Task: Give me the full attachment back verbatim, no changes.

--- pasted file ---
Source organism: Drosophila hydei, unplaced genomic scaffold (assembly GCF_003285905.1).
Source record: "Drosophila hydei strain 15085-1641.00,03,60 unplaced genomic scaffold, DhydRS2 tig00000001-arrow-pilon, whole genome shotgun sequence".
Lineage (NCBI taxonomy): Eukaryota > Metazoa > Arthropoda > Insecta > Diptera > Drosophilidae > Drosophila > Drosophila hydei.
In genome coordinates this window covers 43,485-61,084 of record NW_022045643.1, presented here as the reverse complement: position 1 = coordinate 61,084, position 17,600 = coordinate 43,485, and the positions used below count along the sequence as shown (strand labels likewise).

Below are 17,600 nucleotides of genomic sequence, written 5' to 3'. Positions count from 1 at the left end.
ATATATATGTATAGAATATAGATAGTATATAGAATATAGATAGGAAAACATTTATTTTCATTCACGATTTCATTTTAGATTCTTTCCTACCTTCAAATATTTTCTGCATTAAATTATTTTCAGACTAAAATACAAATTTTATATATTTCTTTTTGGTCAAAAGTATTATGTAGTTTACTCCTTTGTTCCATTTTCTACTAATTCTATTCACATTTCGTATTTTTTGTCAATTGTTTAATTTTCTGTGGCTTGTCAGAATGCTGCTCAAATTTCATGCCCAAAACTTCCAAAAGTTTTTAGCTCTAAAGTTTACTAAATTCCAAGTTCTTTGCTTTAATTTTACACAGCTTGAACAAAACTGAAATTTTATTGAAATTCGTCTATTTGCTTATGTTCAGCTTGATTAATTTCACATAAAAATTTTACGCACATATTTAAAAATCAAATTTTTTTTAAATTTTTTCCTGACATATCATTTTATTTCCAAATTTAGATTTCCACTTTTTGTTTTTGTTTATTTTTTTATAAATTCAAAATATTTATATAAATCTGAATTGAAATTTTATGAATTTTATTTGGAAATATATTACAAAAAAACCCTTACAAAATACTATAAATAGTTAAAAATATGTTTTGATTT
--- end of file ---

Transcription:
Source organism: Drosophila hydei, unplaced genomic scaffold (assembly GCF_003285905.1).
Source record: "Drosophila hydei strain 15085-1641.00,03,60 unplaced genomic scaffold, DhydRS2 tig00000001-arrow-pilon, whole genome shotgun sequence".
Lineage (NCBI taxonomy): Eukaryota > Metazoa > Arthropoda > Insecta > Diptera > Drosophilidae > Drosophila > Drosophila hydei.
In genome coordinates this window covers 43,485-61,084 of record NW_022045643.1, presented here as the reverse complement: position 1 = coordinate 61,084, position 17,600 = coordinate 43,485, and the positions used below count along the sequence as shown (strand labels likewise).

Below are 17,600 nucleotides of genomic sequence, written 5' to 3'. Positions count from 1 at the left end.
ATATATATGTATAGAATATAGATAGTATATAGAATATAGATAGGAAAACATTTATTTTCATTCACGATTTCATTTTAGATTCTTTCCTACCTTCAAATATTTTCTGCATTAAATTATTTTCAGACTAAAATACAAATTTTATATATTTCTTTTTGGTCAAAAGTATTATGTAGTTTACTCCTTTGTTCCATTTTCTACTAATTCTATTCACATTTCGTATTTTTTGTCAATTGTTTAATTTTCTGTGGCTTGTCAGAATGCTGCTCAAATTTCATGCCCAAAACTTCCAAAAGTTTTTAGCTCTAAAGTTTACTAAATTCCAAGTTCTTTGCTTTAATTTTACACAGCTTGAACAAAACTGAAATTTTATTGAAATTCGTCTATTTGCTTATGTTCAGCTTGATTAATTTCACATAAAAATTTTACGCACATATTTAAAAATCAAATTTTTTTTAAATTTTTTCCTGACATATCATTTTATTTCCAAATTTAGATTTCCACTTTTTGTTTTTGTTTATTTTTTTATAAATTCAAAATATTTATATAAATCTGAATTGAAATTTTATGAATTTTATTTGGAAATATATTACAAAAAAACCCTTACAAAATACTATAAATAGTTAAAAATATGTTTTGATTT